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Spanish Flu Epidemic 1918


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Medusa
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« Reply #2 on: July 24, 2009, 05:41:09 pm »

The Swine Flu - Swine Virus Epidemic


In the 1970s, the CDC feared an outbreak of a flu previously only seen in pigs. They put the nation on the alert to prevent a pandemic such as when 50 million people died in 1918 from the Spanish Flu. Luckily, the virus never reached that level of infectiousness.

The sequence of events began in February 1976, when a soldier at Fort Dix, New Jersey died. Medical examiners found that he had died from a type of Influenza A that they thought only pigs could catch. They found at least 8 other soldiers with this same virus. The medical community became extremely worried. If this virus could "leap across species" us humans did not have a natural way to fight it. The swine flu could devastate the world before the doctors could find a cure.

With 50 million people having died in 1919 from a "normal" flu, the world health organizations went into immediate action. The head of the CDC, Dr. Spenser advised a massive vaccination effort. President Nixon went in front of TV cameras and vowed to vaccinate "every man, woman and child" in March 1976.

The vaccine was ready for rollout in September 1976 - and there had been no new cases at ALL by that point. The public had lost enthusiasm. Yet the vaccine went out, and in the next few months, 45 million people were vaccinated.

Unfortunately, the vaccine had side effects. 52 people died from complications with the vaccine and another 600 were hospitalized. The CDC shut down the vaccine dispersal in December 1976. In the meantime, no new swine flu cases were ever reported.

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« Reply #1 on: July 24, 2009, 05:08:26 pm »

History of Flu Epidemics

Over the decades, the flu has become easier and easier to deal with. In the past, the flu has claimed millions of lives due to poor sanitary conditions and medical resources.

Influenza, or The Flu for short, is a general name given to any one of many virusses that cause a serious throat / lung infection. Each year, a certain strain becomes prevalent and strikes. When this happens in one country or area it is called an epidemic; when it happens around the world it is called a pandemic.

One of the worst flu strains in recent history happened in the winter of 1918 - 1919. Named the "Spanish Flu", this strain went around the world and killed somewhere between 20 million and 50 million people. In the US, 500,000 people died. At the time, flu transmissions were not understood and there were no vaccines. More people died in this flu season than had died in all of World War I.

Luckily, when the Asian Flu began making its rounds in 1957 - 1958, doctors had developed vaccines and actively began fighting it and publicizing flu information. While 70,000 people died in the US, many felt this was but a drop in the bucket compared to how many could have died.

The next large outbreak to hit was in 1968, with the Hong Kong flu. Again, doctors actively fought this with vaccines, information and prevention. Only around 34,000 people died in the US as a result.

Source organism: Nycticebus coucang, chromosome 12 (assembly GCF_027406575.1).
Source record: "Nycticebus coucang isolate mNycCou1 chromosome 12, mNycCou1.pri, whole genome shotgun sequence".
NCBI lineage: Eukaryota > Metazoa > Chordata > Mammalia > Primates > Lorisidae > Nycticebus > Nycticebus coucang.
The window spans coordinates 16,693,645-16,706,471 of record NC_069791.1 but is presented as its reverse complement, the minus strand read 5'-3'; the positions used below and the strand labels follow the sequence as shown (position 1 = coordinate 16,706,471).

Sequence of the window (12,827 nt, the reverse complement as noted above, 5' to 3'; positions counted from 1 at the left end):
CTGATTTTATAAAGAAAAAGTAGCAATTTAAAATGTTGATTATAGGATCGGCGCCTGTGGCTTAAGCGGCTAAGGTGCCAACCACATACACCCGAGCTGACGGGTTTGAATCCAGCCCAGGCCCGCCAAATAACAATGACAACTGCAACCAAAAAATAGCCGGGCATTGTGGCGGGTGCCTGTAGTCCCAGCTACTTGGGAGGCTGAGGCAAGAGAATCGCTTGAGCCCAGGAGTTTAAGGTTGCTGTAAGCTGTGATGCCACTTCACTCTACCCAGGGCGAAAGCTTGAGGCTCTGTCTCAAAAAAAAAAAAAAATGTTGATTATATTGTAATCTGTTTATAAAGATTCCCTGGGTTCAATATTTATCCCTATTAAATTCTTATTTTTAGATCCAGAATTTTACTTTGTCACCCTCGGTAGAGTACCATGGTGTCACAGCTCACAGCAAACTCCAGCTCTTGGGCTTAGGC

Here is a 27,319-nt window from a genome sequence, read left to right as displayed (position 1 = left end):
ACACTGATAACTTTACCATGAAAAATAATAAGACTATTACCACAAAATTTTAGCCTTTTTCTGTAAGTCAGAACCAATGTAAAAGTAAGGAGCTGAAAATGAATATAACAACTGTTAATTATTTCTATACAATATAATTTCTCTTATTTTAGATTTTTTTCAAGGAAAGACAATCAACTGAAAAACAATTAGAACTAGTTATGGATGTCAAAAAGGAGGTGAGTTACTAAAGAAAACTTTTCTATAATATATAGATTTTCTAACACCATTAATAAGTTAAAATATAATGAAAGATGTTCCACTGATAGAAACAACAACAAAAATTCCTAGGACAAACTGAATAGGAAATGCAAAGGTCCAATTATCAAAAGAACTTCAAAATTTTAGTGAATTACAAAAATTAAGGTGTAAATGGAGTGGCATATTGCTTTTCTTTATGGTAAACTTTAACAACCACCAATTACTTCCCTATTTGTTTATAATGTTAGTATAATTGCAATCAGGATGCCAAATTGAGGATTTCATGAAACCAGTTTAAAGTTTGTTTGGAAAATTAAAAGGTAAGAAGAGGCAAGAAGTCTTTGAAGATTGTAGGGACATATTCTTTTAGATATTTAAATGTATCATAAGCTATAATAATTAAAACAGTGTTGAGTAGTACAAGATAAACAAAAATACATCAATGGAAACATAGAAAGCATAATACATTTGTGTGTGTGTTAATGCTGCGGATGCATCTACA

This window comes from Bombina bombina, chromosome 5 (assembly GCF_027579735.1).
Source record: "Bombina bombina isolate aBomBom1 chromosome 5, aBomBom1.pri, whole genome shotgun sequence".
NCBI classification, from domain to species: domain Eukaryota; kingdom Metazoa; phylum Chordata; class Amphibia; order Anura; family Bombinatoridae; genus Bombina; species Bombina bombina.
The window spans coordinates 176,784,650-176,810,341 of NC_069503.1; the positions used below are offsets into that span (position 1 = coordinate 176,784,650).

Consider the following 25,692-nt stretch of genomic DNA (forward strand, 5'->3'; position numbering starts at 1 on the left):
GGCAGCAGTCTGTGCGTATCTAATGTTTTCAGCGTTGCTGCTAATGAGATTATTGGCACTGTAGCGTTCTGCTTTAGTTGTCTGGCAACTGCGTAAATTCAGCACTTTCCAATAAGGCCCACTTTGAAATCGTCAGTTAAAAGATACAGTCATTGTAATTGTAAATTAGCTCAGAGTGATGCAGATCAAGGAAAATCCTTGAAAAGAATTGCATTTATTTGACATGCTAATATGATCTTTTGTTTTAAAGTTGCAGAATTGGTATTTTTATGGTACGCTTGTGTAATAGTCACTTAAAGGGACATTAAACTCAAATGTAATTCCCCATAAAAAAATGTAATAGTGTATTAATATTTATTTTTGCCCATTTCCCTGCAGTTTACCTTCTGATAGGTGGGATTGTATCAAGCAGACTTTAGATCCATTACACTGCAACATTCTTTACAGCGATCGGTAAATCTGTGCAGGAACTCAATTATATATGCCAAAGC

Even with our greater population in modern times, around 36,000 people die each year from the flu in the US.

We have been very lucky to not have any large outbreaks since 1968. This can in part be attributed by active monitoring and work by the CDC and the World Health Organization. Also, most people are now much more aware of how the flu is transmitted, and take steps to keep themselves and those around them safe
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« on: July 24, 2009, 02:12:32 am »

The Spanish flu epidemic of 1918 killed more people than World War I. It is known as the worst outbreak of an epidemic in the history of mankind. This epidemic is estimated to have killed from 20 to 40 million people since its initial outbreak.  More people died to this disease in a single year than people died in the four years epidemic of the Black Death Bubonic plague. This was also known as “La Grippe” the influenza.#

The flu started in The United states and then it also appeared in Africa. It then spread across Europe up to France and soon spread across every corner of the globe. The cause of the Spanish flu was an unusually sever strain of A strain influenza virus. The victims of this virus were healthy young adults rather than the elderly or weakened patients whom influenza normally affected. This flu came in three different waves killing many millions of people in each wave. It even spread across to the pacific very rapidly due to its extremely high infection rate. The severities of the symptoms were suspected to be caused by cytokine storms.

Spanish Flu 1918
Spanish Flu 1918

This Spanish flu epidemic affected more healthy young adults than the elderly and the sick. This is because the virus strain was caused a cytokine storm which excited the immune system in the body to a level where it destroyed the body. The immune systems that were strong were affected more as in the case of healthy young adults. While children and old people who had comparatively weaker immune systems were not affected to that great an extent. This research was later done by studying the tissue sample of the frozen victims and reproducing the virus. However, for a virus this dangerous, the study was being highly disputed by many authorities.

A number of towns in many parts of the world were completely wiped from the face of the earth due to this disease. Even in areas were death tolls were low, the people who were suspected of the illness were so many that everyday life in the society was coming to a halt. Many communities and stores required their customers to come in only if they were wearing a mask.
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